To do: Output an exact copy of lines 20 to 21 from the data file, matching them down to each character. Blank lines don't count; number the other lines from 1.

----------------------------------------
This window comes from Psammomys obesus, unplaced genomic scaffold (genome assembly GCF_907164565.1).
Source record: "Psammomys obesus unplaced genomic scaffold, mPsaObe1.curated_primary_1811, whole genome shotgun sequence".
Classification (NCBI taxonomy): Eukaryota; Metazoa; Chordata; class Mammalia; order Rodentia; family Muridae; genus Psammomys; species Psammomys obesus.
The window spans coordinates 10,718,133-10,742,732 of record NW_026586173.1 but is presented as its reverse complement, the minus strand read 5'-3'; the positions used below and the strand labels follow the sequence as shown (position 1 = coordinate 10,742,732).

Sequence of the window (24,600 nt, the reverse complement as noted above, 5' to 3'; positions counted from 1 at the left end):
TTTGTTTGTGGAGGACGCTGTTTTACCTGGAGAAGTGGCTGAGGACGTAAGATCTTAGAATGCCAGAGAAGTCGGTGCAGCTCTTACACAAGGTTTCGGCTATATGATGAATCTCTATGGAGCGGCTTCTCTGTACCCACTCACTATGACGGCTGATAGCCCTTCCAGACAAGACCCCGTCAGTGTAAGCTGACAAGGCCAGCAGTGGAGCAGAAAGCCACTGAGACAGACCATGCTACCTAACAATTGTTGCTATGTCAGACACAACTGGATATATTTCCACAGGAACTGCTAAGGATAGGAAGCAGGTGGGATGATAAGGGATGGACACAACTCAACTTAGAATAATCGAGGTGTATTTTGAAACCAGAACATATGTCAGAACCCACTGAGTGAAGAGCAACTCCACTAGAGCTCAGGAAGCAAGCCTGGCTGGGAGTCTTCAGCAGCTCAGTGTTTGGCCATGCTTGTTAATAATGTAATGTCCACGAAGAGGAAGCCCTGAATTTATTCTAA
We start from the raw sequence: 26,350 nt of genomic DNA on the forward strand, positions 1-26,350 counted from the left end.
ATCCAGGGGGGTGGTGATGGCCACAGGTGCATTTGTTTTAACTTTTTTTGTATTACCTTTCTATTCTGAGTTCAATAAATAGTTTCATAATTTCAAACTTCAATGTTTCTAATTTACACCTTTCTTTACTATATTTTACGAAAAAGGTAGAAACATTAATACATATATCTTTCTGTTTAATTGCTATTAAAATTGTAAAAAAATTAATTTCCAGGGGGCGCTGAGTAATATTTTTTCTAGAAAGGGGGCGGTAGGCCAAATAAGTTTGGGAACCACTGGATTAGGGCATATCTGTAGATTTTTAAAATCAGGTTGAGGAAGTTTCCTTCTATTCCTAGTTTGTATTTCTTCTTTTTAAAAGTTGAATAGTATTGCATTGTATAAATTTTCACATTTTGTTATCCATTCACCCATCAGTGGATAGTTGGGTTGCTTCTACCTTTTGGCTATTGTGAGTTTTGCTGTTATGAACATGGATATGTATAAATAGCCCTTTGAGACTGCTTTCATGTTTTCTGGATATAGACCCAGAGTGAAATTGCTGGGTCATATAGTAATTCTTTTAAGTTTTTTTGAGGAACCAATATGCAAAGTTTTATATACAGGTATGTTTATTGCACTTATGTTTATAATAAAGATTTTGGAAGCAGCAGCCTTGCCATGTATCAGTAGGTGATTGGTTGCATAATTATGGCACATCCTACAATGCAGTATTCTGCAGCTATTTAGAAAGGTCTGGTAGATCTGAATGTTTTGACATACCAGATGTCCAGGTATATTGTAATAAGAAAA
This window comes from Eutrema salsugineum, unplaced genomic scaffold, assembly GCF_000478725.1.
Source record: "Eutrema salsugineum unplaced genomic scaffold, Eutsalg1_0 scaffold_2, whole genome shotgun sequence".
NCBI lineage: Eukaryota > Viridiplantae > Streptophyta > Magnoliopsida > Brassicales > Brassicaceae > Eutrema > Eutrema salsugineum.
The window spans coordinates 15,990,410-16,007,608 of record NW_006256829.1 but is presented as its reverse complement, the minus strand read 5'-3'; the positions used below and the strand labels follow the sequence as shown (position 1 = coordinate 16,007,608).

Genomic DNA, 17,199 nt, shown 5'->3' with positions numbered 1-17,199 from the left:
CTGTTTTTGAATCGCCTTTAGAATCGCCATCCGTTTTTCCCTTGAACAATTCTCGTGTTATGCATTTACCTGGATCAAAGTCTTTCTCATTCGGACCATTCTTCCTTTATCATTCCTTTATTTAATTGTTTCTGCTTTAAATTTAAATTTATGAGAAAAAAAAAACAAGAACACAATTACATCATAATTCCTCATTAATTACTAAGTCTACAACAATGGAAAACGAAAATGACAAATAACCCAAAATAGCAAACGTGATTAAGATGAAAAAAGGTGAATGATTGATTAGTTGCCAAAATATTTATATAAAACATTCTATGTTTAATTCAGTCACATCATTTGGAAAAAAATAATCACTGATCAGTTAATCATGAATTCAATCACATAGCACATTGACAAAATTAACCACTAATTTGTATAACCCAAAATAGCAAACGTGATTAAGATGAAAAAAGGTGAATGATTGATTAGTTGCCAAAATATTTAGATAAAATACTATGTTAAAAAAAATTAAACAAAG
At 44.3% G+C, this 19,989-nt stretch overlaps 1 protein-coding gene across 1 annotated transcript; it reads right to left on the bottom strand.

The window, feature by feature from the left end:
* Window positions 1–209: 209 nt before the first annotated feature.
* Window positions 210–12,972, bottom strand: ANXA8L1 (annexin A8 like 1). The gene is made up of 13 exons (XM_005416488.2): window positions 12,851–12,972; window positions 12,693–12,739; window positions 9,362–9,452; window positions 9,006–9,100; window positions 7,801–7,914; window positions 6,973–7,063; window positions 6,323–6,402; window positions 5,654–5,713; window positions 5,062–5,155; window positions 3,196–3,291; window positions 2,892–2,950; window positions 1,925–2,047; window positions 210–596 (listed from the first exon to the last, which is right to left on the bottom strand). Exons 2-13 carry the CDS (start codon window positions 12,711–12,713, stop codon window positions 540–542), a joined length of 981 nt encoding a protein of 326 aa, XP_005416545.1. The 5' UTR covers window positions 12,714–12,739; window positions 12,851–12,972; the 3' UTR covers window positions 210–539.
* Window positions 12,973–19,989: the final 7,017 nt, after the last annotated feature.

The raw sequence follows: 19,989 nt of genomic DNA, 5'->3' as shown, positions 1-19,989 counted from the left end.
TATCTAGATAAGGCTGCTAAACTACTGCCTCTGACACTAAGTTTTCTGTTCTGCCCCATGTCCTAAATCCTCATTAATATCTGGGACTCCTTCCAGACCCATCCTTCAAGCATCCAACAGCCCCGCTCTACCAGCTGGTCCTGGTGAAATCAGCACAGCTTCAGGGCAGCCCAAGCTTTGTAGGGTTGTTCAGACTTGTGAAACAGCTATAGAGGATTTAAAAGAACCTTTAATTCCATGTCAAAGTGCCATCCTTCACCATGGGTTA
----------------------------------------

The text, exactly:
The raw sequence follows: 19,989 nt of genomic DNA, 5'->3' as shown, positions 1-19,989 counted from the left end.
TATCTAGATAAGGCTGCTAAACTACTGCCTCTGACACTAAGTTTTCTGTTCTGCCCCATGTCCTAAATCCTCATTAATATCTGGGACTCCTTCCAGACCCATCCTTCAAGCATCCAACAGCCCCGCTCTACCAGCTGGTCCTGGTGAAATCAGCACAGCTTCAGGGCAGCCCAAGCTTTGTAGGGTTGTTCAGACTTGTGAAACAGCTATAGAGGATTTAAAAGAACCTTTAATTCCATGTCAAAGTGCCATCCTTCACCATGGGTTA